Intravenous vernakalant superior to ibutilide in recent on-set AF patients

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Researchers in Austria have found shorter time to sinus rhythm in patients with recent-onset atrial fibrillation (AF) treated with intravenous vernakalant (Brinavess, Cardiome Pharma) compared with ibutilide treatment.

Results from the open label, single-centre, randomised controlled study were recently published by Alexander Simon (Department of Emergency Medicine, Medical University of Vienna, Vienna, Austria) and colleagues in Europace.

The study compared the time to conversion to sinus rhythm and conversion rate within 90 minutes in patients with recent-onset AF (<48 hrs duration) treated in the emergency department with intravenous vernakalant (n=49) or ibutilide (n=51).


The study authors concluded that time to conversion of AF to sinus rhythm was significantly shorter in the vernakalant group compared to the ibutilide group (median time: 10 (Interquartile range (IQR) = 6–17) vs. 26 (IQR = 9–55) minutes, p =0.01), and conversion success within 90 minutes was significantly higher in the vernakalant group (69% vs. 43%, log-rank p=0.002). There were no serious adverse events observed in either group.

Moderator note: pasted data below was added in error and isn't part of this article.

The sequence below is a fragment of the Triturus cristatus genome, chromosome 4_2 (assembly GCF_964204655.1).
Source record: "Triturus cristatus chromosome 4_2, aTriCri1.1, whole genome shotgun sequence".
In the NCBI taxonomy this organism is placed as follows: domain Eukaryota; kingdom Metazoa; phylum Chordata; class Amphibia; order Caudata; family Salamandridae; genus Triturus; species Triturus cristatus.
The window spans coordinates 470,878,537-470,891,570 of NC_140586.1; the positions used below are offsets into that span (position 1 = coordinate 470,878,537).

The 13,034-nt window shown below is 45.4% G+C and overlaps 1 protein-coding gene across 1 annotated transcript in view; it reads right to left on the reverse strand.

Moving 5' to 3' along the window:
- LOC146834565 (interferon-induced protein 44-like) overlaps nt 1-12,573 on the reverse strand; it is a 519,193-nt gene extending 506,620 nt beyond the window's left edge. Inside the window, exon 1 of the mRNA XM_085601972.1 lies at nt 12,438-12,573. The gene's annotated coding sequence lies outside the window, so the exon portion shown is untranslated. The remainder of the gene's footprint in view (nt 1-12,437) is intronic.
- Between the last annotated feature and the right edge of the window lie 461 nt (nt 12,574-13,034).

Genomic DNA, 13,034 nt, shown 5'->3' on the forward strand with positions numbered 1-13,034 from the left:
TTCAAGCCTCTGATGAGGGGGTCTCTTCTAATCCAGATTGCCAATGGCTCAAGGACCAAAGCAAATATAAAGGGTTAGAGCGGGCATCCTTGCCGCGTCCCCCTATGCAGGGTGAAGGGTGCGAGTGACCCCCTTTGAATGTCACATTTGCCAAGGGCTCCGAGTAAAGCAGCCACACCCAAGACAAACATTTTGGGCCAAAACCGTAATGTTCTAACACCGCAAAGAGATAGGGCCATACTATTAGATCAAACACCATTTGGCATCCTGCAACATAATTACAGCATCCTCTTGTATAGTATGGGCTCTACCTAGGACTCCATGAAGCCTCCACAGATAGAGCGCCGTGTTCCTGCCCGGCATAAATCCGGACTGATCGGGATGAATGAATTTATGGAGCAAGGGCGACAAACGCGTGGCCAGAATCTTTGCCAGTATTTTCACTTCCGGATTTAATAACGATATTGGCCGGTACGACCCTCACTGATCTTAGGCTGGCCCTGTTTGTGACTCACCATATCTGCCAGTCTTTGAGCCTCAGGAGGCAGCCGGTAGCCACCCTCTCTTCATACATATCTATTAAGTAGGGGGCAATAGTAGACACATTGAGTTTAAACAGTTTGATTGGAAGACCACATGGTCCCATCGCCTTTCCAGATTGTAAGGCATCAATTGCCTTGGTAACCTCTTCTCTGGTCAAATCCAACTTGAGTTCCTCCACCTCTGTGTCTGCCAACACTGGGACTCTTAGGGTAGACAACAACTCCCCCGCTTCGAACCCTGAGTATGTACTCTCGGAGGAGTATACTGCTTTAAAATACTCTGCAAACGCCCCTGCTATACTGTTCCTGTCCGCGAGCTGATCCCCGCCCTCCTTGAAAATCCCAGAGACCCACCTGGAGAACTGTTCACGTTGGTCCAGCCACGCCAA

The authors also found that 59% patients in the vernakalant group compared to 27% patients in the ibutilide group converted to sinus rhythm after the first infusion of study drug (p=0.002). Moreover, the cumulative time to conversion to sinus rhythm (summarising pharmacological and electrical cardioversion), was shorter in the vernakalant group compared to the ibutilide group (median time: 15 (IQR =8–140) vs. 124 (IQR=20–241) minutes).


Additionally, there was no relapse of AF during the six-hour observation period after successful pharmacological cardioversion in either group. Of those who failed to cardiovert with either pharmacologic agent and then underwent electrical cardioversion, 92% in the vernakalant group compared to 65% in the ibutilide group, were successfully cardioverted after one shock.


There were no cases of Torsade de pointes, ventricular fibrillation, polymorphic or sustained ventricular tachycardia, or relevant arterial hypotension in either group.


Kiran Bhirangi, Cardiome’s head of Medical Affairs says,”Ibutilide is a recognised option for the pharmacological cardioversion of AF in treatment guidelines. We are pleased with the degree to which vernakalant appears to have outperformed it in the real-world setting. The investigators from the Medical University of Vienna have added valuable additional insight into the efficacy and safety profile of vernakalant during their pursuit of improving the care of patients who suffer from atrial fibrillation.”

There was no financial or manuscript support from Cardiome Pharma, or any of its subsidiaries, during any stage of this trial.

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